Sir Henry Russell, 1st Baronet (1751-1836) judge in India
- About the work
About the artist
George Chinnery was born in London, the son of a writing master. He studied at the Royal Academy Schools. In 1796 he moved to Dublin and became Secretary of the Society of Artists in Ireland. In 1802 he returned to England and, later that year, left behind a wife and two children to travel to Madras as a painter for the East India Company. Here he painted portraits and published topographical etchings. In 1808, he moved to Dacca and, by 1812, was in Calcutta, where he became the principal portrait painter. However, he also ran up a debt of c.30,000 rupees. By 1825 he had fled to Macau on the coast of China. In Macau he painted portraits (particularly of expatriate merchants) and made topographical drawings. He died in the city, aged 74.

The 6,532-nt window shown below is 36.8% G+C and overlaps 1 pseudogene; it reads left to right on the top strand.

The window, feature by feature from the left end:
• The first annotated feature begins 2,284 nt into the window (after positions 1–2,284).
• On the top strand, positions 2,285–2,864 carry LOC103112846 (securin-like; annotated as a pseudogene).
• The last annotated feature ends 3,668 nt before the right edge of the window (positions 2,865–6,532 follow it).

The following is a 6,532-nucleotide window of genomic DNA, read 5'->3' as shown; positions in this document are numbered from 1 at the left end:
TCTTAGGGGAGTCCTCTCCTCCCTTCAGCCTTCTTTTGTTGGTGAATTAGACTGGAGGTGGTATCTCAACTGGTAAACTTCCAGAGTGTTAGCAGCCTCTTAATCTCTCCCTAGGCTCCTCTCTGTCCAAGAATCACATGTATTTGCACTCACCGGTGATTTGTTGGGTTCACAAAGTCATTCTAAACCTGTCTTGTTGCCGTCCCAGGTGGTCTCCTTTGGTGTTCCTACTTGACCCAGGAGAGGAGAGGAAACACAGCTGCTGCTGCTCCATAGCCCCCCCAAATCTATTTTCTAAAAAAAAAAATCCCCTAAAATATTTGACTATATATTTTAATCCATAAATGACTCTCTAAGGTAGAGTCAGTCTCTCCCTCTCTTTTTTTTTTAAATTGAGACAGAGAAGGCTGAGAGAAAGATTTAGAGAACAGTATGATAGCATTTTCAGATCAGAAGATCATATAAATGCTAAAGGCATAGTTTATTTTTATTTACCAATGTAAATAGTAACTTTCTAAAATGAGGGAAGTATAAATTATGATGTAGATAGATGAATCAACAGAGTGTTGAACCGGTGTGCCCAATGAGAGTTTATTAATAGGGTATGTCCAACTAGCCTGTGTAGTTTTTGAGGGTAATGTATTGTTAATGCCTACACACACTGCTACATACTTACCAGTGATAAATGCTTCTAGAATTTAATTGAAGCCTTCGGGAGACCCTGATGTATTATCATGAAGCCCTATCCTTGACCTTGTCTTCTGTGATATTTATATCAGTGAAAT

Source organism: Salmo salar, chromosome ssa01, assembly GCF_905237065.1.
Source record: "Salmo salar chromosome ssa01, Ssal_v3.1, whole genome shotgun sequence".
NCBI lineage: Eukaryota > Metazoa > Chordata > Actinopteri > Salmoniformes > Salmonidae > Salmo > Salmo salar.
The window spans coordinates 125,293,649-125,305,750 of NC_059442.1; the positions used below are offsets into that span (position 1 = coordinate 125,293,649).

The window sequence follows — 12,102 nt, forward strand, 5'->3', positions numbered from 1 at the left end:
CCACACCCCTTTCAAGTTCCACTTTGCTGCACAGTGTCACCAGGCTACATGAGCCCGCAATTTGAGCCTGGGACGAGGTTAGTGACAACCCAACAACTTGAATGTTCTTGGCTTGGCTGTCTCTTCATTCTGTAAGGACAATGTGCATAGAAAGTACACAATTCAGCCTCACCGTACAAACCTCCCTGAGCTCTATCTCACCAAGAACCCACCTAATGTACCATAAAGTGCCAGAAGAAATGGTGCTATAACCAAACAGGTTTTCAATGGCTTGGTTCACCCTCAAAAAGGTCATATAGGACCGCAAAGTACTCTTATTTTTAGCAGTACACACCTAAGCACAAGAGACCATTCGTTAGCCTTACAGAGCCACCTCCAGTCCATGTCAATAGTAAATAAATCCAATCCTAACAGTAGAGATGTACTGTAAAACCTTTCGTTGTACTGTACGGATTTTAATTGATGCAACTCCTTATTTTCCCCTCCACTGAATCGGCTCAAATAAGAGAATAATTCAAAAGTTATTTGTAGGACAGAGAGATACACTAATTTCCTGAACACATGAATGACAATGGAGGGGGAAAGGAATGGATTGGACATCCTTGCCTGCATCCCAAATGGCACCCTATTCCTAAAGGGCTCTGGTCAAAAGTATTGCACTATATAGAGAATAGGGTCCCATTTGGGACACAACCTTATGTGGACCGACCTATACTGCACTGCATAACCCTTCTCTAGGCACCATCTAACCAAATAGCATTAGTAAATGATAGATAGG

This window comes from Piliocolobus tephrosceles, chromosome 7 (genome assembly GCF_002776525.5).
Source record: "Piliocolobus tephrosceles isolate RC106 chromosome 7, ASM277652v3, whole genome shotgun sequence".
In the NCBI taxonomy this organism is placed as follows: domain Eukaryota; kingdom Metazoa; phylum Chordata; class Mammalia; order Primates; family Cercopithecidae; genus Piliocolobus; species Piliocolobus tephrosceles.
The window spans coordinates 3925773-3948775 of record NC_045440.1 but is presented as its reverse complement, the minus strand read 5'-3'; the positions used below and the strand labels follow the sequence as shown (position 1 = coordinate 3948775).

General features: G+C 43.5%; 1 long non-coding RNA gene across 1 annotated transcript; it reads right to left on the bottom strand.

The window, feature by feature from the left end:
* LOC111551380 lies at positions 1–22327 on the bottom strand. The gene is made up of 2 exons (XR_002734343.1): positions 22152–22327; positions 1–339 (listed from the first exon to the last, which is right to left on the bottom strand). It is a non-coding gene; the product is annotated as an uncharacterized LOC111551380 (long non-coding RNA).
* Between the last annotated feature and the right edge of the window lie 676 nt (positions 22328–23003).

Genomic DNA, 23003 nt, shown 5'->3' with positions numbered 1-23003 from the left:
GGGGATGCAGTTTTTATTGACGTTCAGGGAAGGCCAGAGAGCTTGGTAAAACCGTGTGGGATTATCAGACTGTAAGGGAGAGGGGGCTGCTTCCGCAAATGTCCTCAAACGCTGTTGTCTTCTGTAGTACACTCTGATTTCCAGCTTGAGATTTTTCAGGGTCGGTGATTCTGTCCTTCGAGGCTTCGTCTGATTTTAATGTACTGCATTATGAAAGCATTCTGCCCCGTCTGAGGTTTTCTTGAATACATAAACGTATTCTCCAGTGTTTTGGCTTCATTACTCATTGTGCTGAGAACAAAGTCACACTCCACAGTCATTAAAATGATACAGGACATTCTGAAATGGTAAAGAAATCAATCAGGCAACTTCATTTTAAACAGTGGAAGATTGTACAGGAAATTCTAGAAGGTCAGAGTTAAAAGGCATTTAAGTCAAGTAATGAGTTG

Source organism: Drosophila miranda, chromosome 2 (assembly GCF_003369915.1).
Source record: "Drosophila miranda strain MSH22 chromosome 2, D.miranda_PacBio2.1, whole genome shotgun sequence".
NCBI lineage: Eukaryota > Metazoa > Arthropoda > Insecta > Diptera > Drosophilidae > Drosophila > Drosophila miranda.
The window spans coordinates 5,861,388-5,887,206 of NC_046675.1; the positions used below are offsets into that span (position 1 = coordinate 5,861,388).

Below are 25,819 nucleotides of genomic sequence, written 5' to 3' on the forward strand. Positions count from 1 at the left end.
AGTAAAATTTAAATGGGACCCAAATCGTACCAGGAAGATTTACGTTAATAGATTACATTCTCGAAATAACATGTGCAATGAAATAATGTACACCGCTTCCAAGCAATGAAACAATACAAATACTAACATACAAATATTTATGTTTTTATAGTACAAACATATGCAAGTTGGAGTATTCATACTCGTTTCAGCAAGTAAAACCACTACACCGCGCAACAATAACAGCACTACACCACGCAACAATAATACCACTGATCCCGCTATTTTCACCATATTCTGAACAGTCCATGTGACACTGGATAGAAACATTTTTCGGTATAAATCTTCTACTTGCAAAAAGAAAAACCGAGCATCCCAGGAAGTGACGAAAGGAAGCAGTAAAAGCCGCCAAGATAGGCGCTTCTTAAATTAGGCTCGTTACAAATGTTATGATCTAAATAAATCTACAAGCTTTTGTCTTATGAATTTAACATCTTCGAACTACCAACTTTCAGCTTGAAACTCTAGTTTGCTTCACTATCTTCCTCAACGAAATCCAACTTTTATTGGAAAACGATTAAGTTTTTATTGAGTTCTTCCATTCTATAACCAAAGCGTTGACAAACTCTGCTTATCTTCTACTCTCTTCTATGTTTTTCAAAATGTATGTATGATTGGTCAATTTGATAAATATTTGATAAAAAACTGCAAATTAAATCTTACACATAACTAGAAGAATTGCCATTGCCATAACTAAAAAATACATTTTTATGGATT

Samuel William Reynolds was a painter and engraver. Despite publishing his first prints in the mid-1790s, he found himself in debt by 1800 and came to rely upon the financial help of Samuel Whitbread MP. It was under Whitbread’s patronage that Reynolds was able to broaden his interests to include painting, architecture and landscape design. He exhibited paintings at the Royal Academy and British Institution and was also a collector; owning a group of drawings by Thomas Girtin. In 1809 he visited France for the first time and he went on to exhibit engravings at the Paris Salon in 1810 and 1812. Reynolds also worked in Paris on occasion, where he found a market for his paintings of landscapes and cottage scenes.